For further details on “Acute Pericarditis”, please see our separate article on that subject.
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Pericarditis calcarea x-ray

Image: “X-ray of Pericarditis calcarea” by Hellerhoff. License: CC BY-SA 3.0

Definition of Constrictive Pericarditis


Image: “Figure A shows the location of the heart and a normal heart and pericardium (the sac surrounding the heart). The inset image is an enlarged cross-section of the pericardium that shows its two layers of tissue and the fluid between the layers. Figure B shows the heart with pericarditis. The inset image is an enlarged cross-section that shows the inflamed and thickened layers of the pericardium.” by National Heart Lung and Blood Institute (NIH). License: Public Domain

Constrictive pericarditis limits the heart’s ability to function normally due to a thickened and scarred pericardial sac that lays around the heart. This prevents proper diastolic filling.

Epidemiology of Constrictive Pericarditis

Spread of constrictive pericarditis

Constrictive pericarditis is much less common compared to acute pericarditis. Approximately 10 % of acute pericarditis progress to constrictive pericarditis. Middle age males are the most predominant group.

Etiology of Constrictive Pericarditis

Causes of constrictive pericarditis

In the past, constrictive pericarditis was associated with bacterial pericarditis and purulent pericarditis. In the developed world this is a rare finding. Constrictive pericarditis is often iatrogenic following open-heart surgery or radiation therapy for the treatment of mastocarcinoma and other cancers. Radiation-induced constrictive pericarditis usually presents 10 years after therapy. In the developing world tuberculosis is a common cause of constrictive pericarditis.

Pathology and Pathophysiology of Constrictive Pericarditis

Inflammation of the pericardial sac results in the release of fibrin and the formation of effusion. If this results in an organization the parietal and visceral linings will become thickened and fuse. This sclerotic pericardium cannot expand and will prevent the heart from filling during diastole, resulting in right-sided heart failure.

Symptoms of Constrictive Pericarditis

Signs of constrictive pericarditis

Constrictive Pericarditis results in right-sided heart failure. Symptoms include:

  • Dyspnea
  • Edema of the extremities
  • Swollen abdomen: hepatomegaly, ascites
  • Hepatic congestion: right upper quadrant pain of the abdomen
  • Other symptoms include: fatigue, chest pain, palpitations

On physical exam, a pericardial knock may be heard at the left sternal border in early diastole. Hepatomegaly and hepatic pulsations are also findings of constrictive pericarditis.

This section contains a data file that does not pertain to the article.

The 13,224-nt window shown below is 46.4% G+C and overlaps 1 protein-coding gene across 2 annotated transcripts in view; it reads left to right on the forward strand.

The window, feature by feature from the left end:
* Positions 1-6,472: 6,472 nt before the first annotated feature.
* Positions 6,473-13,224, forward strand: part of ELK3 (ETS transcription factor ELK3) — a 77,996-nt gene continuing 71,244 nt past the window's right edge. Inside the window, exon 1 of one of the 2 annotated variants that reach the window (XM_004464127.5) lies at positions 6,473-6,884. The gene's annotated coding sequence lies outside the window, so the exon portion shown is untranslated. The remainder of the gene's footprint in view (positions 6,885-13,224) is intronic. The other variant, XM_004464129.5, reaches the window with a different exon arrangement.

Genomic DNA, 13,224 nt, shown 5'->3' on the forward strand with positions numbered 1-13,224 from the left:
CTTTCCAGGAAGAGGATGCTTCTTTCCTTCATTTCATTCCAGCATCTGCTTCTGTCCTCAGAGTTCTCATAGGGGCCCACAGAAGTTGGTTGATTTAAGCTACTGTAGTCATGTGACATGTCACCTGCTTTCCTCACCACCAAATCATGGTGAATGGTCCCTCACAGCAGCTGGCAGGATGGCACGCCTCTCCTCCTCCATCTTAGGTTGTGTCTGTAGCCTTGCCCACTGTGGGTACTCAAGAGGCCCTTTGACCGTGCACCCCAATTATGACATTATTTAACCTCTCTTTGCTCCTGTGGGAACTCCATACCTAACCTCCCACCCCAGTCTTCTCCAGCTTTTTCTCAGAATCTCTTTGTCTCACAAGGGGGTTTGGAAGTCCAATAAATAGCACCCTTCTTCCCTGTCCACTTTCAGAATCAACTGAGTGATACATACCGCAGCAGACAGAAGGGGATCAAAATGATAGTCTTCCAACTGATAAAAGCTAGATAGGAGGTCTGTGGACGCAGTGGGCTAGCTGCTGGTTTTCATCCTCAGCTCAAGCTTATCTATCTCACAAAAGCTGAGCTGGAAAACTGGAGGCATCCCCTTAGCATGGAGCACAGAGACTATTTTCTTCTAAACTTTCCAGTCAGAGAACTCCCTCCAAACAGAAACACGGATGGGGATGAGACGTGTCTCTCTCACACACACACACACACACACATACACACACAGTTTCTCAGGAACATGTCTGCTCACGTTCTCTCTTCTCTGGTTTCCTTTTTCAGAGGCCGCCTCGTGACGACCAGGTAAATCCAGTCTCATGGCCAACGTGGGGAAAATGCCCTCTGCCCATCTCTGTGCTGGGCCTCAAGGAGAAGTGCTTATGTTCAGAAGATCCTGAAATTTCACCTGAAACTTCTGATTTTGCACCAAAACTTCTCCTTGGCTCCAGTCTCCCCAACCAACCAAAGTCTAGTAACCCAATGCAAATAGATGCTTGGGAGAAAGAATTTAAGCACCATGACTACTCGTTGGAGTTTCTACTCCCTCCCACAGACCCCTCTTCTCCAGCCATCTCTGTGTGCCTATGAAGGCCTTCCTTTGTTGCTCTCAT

Diagnosis of Constrictive Pericarditis

ECG findings are usually nonspecific and include a low voltage QRS complex in all leads and T wave inversions. Kussmaul’s sign, a rise in jugular venous pressure with inspiration (normally it should drop with inspiration) is a nonspecific finding and is found in restrictive pericarditis, restrictive cardiomyopathy, and tricuspid stenosis.

Echocardiography is the preferred method to diagnose constrictive pericarditis. Abnormalities of chamber filling and pericardial distortions will be visible. Chest X-ray may show pericardial calcification or pleural effusions.

MR appearences of constrictive pericarditis

Image: “MR appearences of constrictive pericarditis. A: Right ventricular vertical long-axis image showing circumferential pericardial thickening, enlarged inferior vena cava; B: short axis image showing circumferential pericardial thickening, encysted pericardial effusion. C: four chamber image showing focal pericardial thickening in front of the right ventricle lateral wall, encysted pericardial effusion, enlarged right atrium; D: short axis image showing focal pericardial thickening in front of the left ventricular inferior and lateral wall. E: short axis tagging image showing focal pericardial thickening and adherence in front of the left ventricular lateral wall. F: four chamber late gadolinium enhancement image showing enhancing pericardium.” by openi. License: Public Domain CC BY 2.0

Cardiac catheterization can identify abnormal cardiac filling pressure, another sign of constrictive pericarditis. It is invasive and not a first-line diagnostic procedure. Classically the diastolic waveform has a shape of square root sign.

Differential Diagnoses of Constrictive Pericarditis

Note: It is difficult to distinguish constrictive pericarditis and restrictive cardiomyopathy.

Therapy of Constrictive Pericarditis

Treatment of constrictive pericarditis

Medical management is usually ineffective. However, diuretics are helpful early in the disease. Definitive treatment is pericardiectomy or pericardial stripping. This procedure has a significant risk associated with it. In pericardiectomy, some or most of the pericardium is surgically removed.

Progression and Prognosis of Constrictive Pericarditis

The best strategy in treating constrictive pericarditis is to recognize it and start treatment as early as possible. Constrictive pericarditis responds poorly to medical intervention, while surgical treatment is definitive but risky. Long-term prognosis depends on etiology. Idiopathic constrictive pericarditis has the best prognosis, followed by post-surgery constriction. Post radiation constriction has the worst prognosis.

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